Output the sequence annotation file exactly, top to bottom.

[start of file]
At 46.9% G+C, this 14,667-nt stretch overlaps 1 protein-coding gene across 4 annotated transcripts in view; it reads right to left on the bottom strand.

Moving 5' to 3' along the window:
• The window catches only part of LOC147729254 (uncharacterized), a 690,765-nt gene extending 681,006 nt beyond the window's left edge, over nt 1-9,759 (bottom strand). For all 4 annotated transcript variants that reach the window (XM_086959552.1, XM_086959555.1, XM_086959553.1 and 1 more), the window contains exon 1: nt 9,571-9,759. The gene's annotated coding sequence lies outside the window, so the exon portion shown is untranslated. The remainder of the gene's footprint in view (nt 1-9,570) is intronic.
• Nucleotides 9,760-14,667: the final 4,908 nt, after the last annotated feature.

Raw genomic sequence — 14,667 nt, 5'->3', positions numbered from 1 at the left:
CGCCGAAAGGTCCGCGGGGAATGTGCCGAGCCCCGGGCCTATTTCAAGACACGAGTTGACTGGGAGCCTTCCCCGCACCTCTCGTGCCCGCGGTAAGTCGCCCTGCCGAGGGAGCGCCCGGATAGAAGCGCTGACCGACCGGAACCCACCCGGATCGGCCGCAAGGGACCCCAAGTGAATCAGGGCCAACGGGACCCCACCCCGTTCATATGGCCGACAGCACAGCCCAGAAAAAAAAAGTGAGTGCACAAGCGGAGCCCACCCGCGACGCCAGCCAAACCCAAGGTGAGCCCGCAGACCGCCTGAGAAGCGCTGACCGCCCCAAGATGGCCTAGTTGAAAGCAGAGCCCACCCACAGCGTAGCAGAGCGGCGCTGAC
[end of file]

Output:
At 46.9% G+C, this 14,667-nt stretch overlaps 1 protein-coding gene across 4 annotated transcripts in view; it reads right to left on the bottom strand.

Moving 5' to 3' along the window:
• The window catches only part of LOC147729254 (uncharacterized), a 690,765-nt gene extending 681,006 nt beyond the window's left edge, over nt 1-9,759 (bottom strand). For all 4 annotated transcript variants that reach the window (XM_086959552.1, XM_086959555.1, XM_086959553.1 and 1 more), the window contains exon 1: nt 9,571-9,759. The gene's annotated coding sequence lies outside the window, so the exon portion shown is untranslated. The remainder of the gene's footprint in view (nt 1-9,570) is intronic.
• Nucleotides 9,760-14,667: the final 4,908 nt, after the last annotated feature.

Raw genomic sequence — 14,667 nt, 5'->3', positions numbered from 1 at the left:
CGCCGAAAGGTCCGCGGGGAATGTGCCGAGCCCCGGGCCTATTTCAAGACACGAGTTGACTGGGAGCCTTCCCCGCACCTCTCGTGCCCGCGGTAAGTCGCCCTGCCGAGGGAGCGCCCGGATAGAAGCGCTGACCGACCGGAACCCACCCGGATCGGCCGCAAGGGACCCCAAGTGAATCAGGGCCAACGGGACCCCACCCCGTTCATATGGCCGACAGCACAGCCCAGAAAAAAAAAGTGAGTGCACAAGCGGAGCCCACCCGCGACGCCAGCCAAACCCAAGGTGAGCCCGCAGACCGCCTGAGAAGCGCTGACCGCCCCAAGATGGCCTAGTTGAAAGCAGAGCCCACCCACAGCGTAGCAGAGCGGCGCTGAC